exquisite

1 of 2

adjective

ex·​qui·​site ek-ˈskwi-zət How to pronounce exquisite (audio) ˈek-(ˌ)skwi- How to pronounce exquisite (audio)
1
a
: marked by flawless craftsmanship or by beautiful, ingenious, delicate, or elaborate execution
an exquisite vase
b
: marked by nice discrimination, deep sensitivity, or subtle understanding
exquisite taste
c
: accomplished, perfected
an exquisite gentleman
2
a
: pleasing through beauty, fitness, or perfection
an exquisite white blossom
b
: acute, intense
exquisite pain
c
: having uncommon or esoteric appeal
3
: carefully selected : choice
4
archaic : accurate
exquisitely adverb
exquisiteness noun

exquisite

2 of 2

noun

: one who is overly fastidious in dress or ornament

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Choose the Right Synonym for exquisite

choice, exquisite, elegant, rare, delicate, dainty mean having qualities that appeal to a cultivated taste.

choice stresses preeminence in quality or kind.

choice fabric

exquisite implies a perfection in workmanship or design that appeals only to very sensitive taste.

an exquisite gold bracelet

elegant applies to what is rich and luxurious but restrained by good taste.

a sumptuous but elegant dining room

rare suggests an uncommon excellence.

rare beauty

delicate implies exquisiteness, subtlety, and fragility.

delicate craftsmanship

dainty sometimes carries an additional suggestion of smallness and of appeal to the eye or palate.

dainty sandwiches

Example Sentences

Adjective My dream was … to play smoky ballads of exquisite sweetness and sophistication with somebody like Michelle Pfeiffer leaning misty-eyed over my shoulder. Actually, since this was the middle of the fifties, my fantasy ideal was probably closer to Doris Day. Daniel C. Dennett, Curious Minds, (2004) 2005 Also on view is one of Poussin's first classical landscape paintings; its exquisite geometry provides fresh insight into why Cézanne was one of this great painter's most passionate admirers. Evelyn Toynton, Arts & Antiques, February 1996 a move executed with exquisite precision Her singing voice is truly exquisite. He chose his words with exquisite care.
Recent Examples on the Web
Adjective
For another breathtaking collection set in exquisite surroundings, visit the collection of Auguste Renoir at the Hôtel Biron, the artist's onetime studio and now namesake museum. Hadley Keller, House Beautiful, 6 Sep. 2022 Though their characters’ connection rises and falls in Mike White’s exquisite, satirical series about privilege in paradise, the pairing of Rothwell and Coolidge came out on top, earning them both first-time Emmy nominations. Robert Abele, Los Angeles Times, 15 Aug. 2022 But Parker, like all his friends, knew that Hughes had exquisite taste. Stacie Stukin, ELLE Decor, 28 July 2022 Cave’s exquisite, iconic Soundsuits are also on display. Funmi Fetto, Vogue, 6 July 2022 Carole Middleton is best known as the mother of Kate Middleton, and much like her daughter the Duchess of Cambridge, the Middleton matriarch has exquisite taste. Roxanne Adamiyatt, Town & Country, 4 June 2022 Customized by interior designers, the inviting space is finished with exquisite taste, offering luxury appointments and modern updates throughout. Karen A. Avitabile, Hartford Courant, 16 May 2022 Most people that embark on such an endeavor unfortunately do not have exquisite taste. Emma Reynolds, Robb Report, 6 May 2022 The Queen of colorful gemstones and a lover for all things rainbow, Roxanne First’s eponymous brand reflects its founder’s exquisite taste in jewelry. Angela Lei, Forbes, 20 Jan. 2022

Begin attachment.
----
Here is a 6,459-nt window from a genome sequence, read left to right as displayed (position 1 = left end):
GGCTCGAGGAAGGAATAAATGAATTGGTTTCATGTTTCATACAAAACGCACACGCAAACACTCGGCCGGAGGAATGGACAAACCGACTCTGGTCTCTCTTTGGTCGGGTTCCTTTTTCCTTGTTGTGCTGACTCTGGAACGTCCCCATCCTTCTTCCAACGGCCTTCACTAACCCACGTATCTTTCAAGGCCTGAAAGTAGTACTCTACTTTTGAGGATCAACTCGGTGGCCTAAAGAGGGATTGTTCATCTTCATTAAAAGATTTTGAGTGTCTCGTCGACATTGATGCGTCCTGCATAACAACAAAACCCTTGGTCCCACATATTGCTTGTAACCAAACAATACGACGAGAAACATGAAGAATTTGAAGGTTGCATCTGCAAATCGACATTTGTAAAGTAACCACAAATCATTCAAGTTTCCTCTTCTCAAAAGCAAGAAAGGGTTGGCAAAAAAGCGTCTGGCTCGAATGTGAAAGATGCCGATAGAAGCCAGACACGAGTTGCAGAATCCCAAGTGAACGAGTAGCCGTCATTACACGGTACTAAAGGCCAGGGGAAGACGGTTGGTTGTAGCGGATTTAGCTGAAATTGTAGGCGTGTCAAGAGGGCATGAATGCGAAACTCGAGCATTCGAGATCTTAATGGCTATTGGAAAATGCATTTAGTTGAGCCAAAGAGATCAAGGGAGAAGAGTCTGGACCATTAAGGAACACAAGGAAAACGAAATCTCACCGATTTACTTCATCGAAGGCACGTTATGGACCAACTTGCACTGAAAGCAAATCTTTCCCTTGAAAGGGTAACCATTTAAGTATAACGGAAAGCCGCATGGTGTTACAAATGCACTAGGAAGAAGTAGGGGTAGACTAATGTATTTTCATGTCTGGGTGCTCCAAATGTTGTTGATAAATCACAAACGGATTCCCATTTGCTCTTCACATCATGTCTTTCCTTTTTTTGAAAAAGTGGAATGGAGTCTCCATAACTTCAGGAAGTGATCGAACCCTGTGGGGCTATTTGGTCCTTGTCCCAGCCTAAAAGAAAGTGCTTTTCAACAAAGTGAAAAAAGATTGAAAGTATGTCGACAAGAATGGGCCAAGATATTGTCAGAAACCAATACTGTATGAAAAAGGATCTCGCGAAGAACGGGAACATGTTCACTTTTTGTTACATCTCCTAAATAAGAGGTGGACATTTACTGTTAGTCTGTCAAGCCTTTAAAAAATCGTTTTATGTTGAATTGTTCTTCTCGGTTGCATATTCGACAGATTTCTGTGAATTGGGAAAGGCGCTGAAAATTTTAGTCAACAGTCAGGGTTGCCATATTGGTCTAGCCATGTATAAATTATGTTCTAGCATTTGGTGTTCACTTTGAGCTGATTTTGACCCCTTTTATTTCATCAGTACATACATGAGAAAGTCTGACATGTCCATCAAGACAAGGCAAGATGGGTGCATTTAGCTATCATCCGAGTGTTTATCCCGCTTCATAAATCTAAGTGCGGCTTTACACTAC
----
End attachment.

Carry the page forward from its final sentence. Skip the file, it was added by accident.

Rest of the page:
Noun
Why had all his predecessors failed to formulate such an exquisite, indeed mellifluous name for a place of spiritual quest? Vinson Cunningham, The New Yorker, 2 Nov. 2021 The most exquisite is the Single Late tulip, whose pastel versions are called French tulips by florists. Adrian Higgins, Washington Post, 20 Sep. 2021 The mac, resplendent in white cheese, was like putting a Mercedes in my mouth – that exquisite and that aerodynamic of an eat. Matt Wake | Mwake@al.com, al, 30 Mar. 2021 Potter’s ironies, veering between the blunt and the exquisite, the oblique and the confrontational, expose the cruel hazards of nature and the perversities of culture. Richard Brody, The New Yorker, 20 Nov. 2020 See More

These example sentences are selected automatically from various online news sources to reflect current usage of the word 'exquisite.' Views expressed in the examples do not represent the opinion of Merriam-Webster or its editors. Send us feedback.

Word History

Etymology

Adjective and Noun

Middle English exquisit, from Latin exquisitus, past participle of exquirere to search out, from ex- + quaerere to seek

First Known Use

Adjective

15th century, in the meaning defined at sense 3

Noun

1819, in the meaning defined above

Time Traveler
The first known use of exquisite was in the 15th century

Dictionary Entries Near exquisite

Cite this Entry

“Exquisite.” Merriam-Webster.com Dictionary, Merriam-Webster, https://www.merriam-webster.com/dictionary/exquisite. Accessed 28 Sep. 2022.

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Kids Definition

exquisite

adjective

ex·​qui·​site ek-ˈskwi-zət How to pronounce exquisite (audio)
ˈek-skwi-
1
: finely made or done
exquisite workmanship
2
: very pleasing (as through beauty)
exquisite roses
3
: intense sense 1, extreme
exquisite pain

Medical Definition

exquisite

adjective

ex·​qui·​site ik-ˈskwiz-ət How to pronounce exquisite (audio) ek- How to pronounce exquisite (audio)
: acute sense 2a, intense
exquisite pain

More from Merriam-Webster on exquisite

Last Updated: 27 Sep 2022

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